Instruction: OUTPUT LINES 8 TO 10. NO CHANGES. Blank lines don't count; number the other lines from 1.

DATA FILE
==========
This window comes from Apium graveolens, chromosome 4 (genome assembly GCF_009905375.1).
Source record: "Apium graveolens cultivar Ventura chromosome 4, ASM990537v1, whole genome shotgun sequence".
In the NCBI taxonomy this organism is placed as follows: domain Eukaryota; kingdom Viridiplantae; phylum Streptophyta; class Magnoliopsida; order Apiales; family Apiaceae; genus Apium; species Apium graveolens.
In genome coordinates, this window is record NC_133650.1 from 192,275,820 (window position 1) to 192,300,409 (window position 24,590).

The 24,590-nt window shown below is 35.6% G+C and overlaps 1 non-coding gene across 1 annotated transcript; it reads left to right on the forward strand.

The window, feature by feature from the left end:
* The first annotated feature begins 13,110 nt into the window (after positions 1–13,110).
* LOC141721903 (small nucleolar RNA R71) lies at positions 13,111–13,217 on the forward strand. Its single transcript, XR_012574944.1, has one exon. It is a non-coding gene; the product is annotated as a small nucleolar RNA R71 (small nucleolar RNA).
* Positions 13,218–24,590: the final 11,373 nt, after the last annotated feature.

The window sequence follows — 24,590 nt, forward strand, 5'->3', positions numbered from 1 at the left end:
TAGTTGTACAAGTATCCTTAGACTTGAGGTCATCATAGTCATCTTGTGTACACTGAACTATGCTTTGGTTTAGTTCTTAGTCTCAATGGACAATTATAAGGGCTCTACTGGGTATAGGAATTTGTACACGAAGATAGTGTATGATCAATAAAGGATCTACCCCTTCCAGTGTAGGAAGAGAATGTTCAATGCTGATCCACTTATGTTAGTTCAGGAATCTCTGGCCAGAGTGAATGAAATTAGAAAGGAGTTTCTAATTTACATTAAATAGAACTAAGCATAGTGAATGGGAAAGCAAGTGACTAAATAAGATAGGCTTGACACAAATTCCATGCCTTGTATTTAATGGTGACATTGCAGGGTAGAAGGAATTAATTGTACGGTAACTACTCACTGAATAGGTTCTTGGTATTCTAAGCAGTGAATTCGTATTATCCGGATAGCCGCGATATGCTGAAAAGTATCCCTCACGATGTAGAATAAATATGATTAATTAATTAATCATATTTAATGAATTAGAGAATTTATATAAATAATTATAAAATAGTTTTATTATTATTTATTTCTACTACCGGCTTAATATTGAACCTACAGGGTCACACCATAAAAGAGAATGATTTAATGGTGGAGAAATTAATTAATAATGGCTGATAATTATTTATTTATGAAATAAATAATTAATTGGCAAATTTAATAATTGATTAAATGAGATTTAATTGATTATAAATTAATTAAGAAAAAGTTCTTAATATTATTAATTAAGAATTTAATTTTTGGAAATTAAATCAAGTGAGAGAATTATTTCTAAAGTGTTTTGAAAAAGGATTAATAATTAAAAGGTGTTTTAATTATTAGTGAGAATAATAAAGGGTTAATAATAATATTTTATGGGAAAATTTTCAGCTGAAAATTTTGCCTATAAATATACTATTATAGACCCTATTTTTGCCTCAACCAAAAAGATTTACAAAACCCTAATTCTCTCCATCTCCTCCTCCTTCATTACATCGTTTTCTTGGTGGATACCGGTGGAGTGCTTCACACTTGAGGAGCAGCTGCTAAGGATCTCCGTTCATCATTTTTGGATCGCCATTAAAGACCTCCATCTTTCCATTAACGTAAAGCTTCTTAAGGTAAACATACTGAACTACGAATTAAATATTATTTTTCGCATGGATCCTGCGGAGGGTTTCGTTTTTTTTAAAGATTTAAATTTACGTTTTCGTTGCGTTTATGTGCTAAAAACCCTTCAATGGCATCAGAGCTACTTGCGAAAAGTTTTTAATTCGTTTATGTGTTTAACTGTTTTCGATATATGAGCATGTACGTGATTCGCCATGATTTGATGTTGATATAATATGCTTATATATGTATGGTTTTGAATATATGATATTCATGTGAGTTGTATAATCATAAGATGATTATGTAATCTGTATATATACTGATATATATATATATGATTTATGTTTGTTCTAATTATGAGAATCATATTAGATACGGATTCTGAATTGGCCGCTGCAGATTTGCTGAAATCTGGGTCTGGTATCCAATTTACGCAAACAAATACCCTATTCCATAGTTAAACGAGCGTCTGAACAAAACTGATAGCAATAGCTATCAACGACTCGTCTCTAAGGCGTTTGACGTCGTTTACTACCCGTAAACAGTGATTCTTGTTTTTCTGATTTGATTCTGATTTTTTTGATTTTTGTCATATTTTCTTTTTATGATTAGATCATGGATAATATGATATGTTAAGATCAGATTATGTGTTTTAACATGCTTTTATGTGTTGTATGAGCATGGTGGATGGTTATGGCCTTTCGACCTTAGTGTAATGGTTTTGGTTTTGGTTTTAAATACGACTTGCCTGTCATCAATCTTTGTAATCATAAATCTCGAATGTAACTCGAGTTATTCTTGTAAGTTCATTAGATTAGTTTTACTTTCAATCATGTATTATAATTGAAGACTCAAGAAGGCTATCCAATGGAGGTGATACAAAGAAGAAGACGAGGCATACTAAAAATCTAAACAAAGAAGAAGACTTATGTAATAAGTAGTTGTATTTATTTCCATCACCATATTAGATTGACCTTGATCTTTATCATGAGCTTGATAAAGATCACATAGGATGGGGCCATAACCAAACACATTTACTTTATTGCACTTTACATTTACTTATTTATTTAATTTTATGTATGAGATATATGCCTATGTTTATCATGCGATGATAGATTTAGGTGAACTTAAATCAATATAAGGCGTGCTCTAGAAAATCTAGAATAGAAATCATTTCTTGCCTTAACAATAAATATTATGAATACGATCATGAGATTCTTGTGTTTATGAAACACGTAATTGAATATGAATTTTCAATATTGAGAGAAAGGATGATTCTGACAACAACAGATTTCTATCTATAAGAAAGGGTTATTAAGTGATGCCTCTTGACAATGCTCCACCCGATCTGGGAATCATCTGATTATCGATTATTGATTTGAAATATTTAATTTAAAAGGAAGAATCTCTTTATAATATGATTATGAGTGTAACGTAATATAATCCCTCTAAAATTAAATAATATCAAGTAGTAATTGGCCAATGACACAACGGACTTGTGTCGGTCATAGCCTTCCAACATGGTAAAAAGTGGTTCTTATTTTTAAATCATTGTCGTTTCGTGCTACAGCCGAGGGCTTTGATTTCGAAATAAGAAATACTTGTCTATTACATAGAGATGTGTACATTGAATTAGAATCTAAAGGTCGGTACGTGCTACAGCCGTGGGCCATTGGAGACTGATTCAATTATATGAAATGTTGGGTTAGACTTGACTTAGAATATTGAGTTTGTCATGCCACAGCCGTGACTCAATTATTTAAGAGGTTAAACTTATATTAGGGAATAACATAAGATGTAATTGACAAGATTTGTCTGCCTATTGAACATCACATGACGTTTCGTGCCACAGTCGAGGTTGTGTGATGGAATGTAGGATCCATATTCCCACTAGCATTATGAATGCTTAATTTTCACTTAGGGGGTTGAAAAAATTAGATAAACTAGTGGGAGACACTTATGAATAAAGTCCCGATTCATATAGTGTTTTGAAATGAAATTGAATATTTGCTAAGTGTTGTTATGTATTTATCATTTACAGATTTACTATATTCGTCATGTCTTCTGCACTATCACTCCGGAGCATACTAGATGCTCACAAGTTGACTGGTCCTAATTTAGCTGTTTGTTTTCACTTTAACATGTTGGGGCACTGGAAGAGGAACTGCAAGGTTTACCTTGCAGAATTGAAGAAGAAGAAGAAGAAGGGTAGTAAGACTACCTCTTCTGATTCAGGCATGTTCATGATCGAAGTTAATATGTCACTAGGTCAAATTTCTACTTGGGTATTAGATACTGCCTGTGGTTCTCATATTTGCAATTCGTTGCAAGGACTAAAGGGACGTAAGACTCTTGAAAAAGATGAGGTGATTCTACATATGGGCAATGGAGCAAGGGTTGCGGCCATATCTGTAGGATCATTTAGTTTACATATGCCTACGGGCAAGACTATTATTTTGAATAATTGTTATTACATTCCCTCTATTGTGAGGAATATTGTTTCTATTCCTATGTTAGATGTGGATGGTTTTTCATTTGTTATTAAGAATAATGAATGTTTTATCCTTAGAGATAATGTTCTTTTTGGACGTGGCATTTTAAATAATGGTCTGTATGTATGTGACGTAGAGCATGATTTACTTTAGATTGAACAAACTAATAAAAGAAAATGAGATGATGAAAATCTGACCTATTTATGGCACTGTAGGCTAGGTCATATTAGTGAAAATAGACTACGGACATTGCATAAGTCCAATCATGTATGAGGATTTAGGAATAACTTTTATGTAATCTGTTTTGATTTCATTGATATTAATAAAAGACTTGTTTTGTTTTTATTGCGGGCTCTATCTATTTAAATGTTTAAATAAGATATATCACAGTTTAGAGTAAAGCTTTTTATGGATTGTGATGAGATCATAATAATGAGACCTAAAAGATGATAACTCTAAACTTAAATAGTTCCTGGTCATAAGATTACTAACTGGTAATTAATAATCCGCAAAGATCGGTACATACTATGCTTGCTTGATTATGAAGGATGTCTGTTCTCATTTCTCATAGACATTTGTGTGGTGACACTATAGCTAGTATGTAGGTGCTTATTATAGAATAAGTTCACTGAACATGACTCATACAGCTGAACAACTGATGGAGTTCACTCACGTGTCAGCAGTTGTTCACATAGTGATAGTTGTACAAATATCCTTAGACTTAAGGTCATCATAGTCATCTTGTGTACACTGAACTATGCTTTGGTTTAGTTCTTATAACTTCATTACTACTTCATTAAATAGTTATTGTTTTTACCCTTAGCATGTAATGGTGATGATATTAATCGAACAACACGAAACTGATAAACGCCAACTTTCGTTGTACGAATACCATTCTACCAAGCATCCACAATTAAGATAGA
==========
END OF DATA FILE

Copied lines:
* LOC141721903 (small nucleolar RNA R71) lies at positions 13,111–13,217 on the forward strand. Its single transcript, XR_012574944.1, has one exon. It is a non-coding gene; the product is annotated as a small nucleolar RNA R71 (small nucleolar RNA).
* Positions 13,218–24,590: the final 11,373 nt, after the last annotated feature.

The window sequence follows — 24,590 nt, forward strand, 5'->3', positions numbered from 1 at the left end: